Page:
Birds of Passage: a generic fable of easy wealth and crime leading to doom given fresh life by an indigenous Colombian setting

Cristina Gallego, Ciro Guerra, “Birds of Passage / P├íjaros de Verano” (2018)

In many ways, this film tells a classic tale of individuals from poor backgrounds becoming rich and their families and communities benefiting from the wealth they bring from engaging in crime – in this case, trafficking in marijuana. The unexpected angle in this film is that the individuals and families involved are indigenous Wayuu in northern Colombia, incidentally not far from where the famous author Gabriel Garcia Marquez grew up and set many of his novels. Aspects of the film do parallel those of the novel and the novel may have been one of many inspirations for the film.

The film is framed as a parable told by a blind shepherd, with all the limitations such a framework has: characters tend to fall into stereotypes and there is always the sense that no matter what they do, their lives will end disastrously. Fate will always have its way. The parable begins with the ritual coming-of-age ceremony of teenager Zaida (Natalia Reyes) who is now available for marriage and is promptly claimed through a ritual dance by Rapayet (Jose Acosta) who is from a socially inferior family: the film does not say how his family fell on hard times. Prospective mother-in-law Ursula Pushaina (Carmina Martinez) does not trust him, believing he is cursed in some way, and sets him an impossibly high dowry to meet to deter him. With the help of his friend and business partner Moises (Jhon Narvaez), Rapayet turns from operating a coffee and whiskey stall to supplying marijuana, obtained from his relative Anibal’s plantation, to the United States through contacts with hippie Americans working in Colombia as Peace Corps members, so he can raise the money to obtain the goats, donkeys and necklaces to make up the dowry.

From then on, the plot unfolds in a number of chapters spanning nearly fifteen years, in which the Pushaina family, Rapayet and his cousins the Uliana family grow wealthy from trafficking marijuana and are able to afford mansions, cars, planes and even their own landing strips. At the same time, individual greed and ambition, and desire for material comforts and the products of Western civilisation combine with Wayuu traditions, customs and beliefs in ways that end in conflict, violence and tragic deaths. Torn between his family and tribal obligations and his friendship with Moises, Rapayet makes a choice that ends up destroying his soul. Ursula’s worldview, in which spirits are constantly communing with humans through dreams, leads her to make selfish decisions that have long-lasting consequences. Her headstrong son Leonidas is drawn to alcohol and material desires, and his impulsive behaviour leads to all-out war between the Pushainas and Rapayet’s cousins that ends in everyone’s ruin. At the end of the film, both the Pushainas and Ulianas are gone and one survivor finds herself in the same position Rapayet was in at the beginning of the film.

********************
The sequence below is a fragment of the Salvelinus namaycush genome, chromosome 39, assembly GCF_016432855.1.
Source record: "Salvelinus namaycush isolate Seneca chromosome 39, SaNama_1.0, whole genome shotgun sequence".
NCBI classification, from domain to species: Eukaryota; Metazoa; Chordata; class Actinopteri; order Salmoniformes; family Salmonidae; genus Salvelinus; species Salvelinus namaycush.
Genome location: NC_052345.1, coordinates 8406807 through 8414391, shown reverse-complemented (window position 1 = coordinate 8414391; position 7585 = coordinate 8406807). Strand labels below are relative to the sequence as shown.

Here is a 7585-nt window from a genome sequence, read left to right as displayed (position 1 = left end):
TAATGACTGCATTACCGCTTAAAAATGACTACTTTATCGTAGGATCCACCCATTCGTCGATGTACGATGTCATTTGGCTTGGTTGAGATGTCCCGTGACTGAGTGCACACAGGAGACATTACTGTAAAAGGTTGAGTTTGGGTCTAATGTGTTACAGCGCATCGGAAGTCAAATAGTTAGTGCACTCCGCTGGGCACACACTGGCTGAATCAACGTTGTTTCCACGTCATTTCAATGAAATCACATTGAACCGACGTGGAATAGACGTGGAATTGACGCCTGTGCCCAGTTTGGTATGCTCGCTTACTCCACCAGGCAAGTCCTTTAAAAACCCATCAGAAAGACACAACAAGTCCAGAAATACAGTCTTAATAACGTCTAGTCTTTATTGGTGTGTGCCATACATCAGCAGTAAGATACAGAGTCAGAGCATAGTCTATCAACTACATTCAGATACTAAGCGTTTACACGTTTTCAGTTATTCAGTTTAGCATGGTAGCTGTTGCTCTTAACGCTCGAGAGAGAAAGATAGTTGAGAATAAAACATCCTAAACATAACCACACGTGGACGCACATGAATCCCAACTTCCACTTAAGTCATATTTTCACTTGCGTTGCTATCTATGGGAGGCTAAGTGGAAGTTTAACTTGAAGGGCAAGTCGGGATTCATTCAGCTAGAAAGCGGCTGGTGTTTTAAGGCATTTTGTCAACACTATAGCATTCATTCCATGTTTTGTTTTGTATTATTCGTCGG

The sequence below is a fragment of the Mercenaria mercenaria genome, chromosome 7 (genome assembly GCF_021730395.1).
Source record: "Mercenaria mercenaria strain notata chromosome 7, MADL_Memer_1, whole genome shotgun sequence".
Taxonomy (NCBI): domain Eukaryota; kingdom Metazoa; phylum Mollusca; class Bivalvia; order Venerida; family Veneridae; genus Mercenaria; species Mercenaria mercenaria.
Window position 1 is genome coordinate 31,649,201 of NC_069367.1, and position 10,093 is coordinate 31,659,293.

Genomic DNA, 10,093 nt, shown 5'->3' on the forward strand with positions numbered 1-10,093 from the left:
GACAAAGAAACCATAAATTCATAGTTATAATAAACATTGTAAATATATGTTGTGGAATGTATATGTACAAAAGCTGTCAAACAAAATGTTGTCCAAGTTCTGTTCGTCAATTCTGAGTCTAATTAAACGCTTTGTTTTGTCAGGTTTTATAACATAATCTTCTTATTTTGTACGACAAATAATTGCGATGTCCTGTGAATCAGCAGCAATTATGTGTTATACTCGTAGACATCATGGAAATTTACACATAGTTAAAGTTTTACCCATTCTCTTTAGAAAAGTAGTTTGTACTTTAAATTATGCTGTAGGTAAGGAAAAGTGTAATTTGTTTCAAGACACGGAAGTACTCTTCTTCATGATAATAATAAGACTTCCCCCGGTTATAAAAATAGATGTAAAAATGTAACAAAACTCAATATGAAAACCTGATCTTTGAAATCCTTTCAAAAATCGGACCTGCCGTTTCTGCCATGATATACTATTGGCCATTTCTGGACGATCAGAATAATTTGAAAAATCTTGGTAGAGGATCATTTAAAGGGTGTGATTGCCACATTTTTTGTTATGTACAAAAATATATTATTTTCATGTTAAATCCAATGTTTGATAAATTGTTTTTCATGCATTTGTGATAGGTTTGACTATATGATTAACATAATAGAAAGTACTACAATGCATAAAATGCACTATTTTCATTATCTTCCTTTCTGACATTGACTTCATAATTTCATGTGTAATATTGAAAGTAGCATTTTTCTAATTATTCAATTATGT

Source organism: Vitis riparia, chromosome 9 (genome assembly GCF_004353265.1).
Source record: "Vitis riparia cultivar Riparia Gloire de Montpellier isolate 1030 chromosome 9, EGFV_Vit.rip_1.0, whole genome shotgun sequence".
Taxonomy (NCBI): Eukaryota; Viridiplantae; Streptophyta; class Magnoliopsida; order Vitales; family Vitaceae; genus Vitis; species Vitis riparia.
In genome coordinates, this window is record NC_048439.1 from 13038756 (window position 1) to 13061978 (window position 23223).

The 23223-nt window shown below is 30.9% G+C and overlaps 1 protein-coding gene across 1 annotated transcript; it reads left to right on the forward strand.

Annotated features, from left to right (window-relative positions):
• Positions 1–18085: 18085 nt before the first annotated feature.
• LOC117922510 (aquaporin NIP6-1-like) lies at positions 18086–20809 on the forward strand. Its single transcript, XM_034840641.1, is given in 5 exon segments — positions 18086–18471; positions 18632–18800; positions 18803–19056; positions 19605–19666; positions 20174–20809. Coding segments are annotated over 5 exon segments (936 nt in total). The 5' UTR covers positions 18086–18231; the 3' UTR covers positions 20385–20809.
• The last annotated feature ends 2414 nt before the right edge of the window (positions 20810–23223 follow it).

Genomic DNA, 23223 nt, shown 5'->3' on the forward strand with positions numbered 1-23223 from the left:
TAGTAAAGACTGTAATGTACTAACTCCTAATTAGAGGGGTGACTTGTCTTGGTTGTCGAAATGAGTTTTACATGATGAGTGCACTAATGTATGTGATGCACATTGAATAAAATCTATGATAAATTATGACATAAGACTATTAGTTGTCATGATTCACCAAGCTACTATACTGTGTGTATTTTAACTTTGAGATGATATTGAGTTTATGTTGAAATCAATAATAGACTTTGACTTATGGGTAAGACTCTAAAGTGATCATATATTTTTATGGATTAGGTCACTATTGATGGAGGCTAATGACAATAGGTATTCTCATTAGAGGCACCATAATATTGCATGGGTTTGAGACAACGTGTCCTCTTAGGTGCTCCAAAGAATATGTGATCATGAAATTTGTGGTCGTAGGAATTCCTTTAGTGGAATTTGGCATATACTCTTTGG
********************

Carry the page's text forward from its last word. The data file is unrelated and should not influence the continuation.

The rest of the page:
In addition to being a fable about greed, ambition, corruption and family feuding, the film showcases Wayuu culture and traditions, especially in its coming-of-age rituals, the veneration of the dead and beliefs about the spirit world and how ancestral spirits guide the living. Something of the way the Wayuu view life can be seen. The way in which Wayuu traditions, customs and beliefs are gradually subverted by Wayuu contact with the outside world, in particular by American capitalist ideology which emphasises self-interest, material greed and desire, and constant change and reinvention, is apparent in the plot and in characters’ actions.

The acting is minimal, even flat at times, and the plot is pushed along by the dialogue and its story-book structure. Minor characters like Peregrino Pushaina (Jose Vicente Cote) are very significant in advancing the plot and illustrating aspects of Wayuu culture. The cinematography is well done with a huge emphasis on the desert and tropical forest landscapes that the Wayuu call home. The mansion that Rapayet builds becomes a significant character in its own right, mirroring the spiritual emptiness of his family even though they clearly enjoy the luxury it provides.

While perhaps the stereotyped characters are not as deep as they could be, given that most of the cast were not professional actors, and the film provides no larger social and political context in which its fable plays out – the Americans drop out early in the film, when the reality would have been that they, through the CIA and other, perhaps government and private agencies, would have been active in the drug trafficking – “Birds of Passage” is a highly immersive work that holds viewers spellbound with its often stunning and surreal visuals as its tale proceeds inexorably to doom.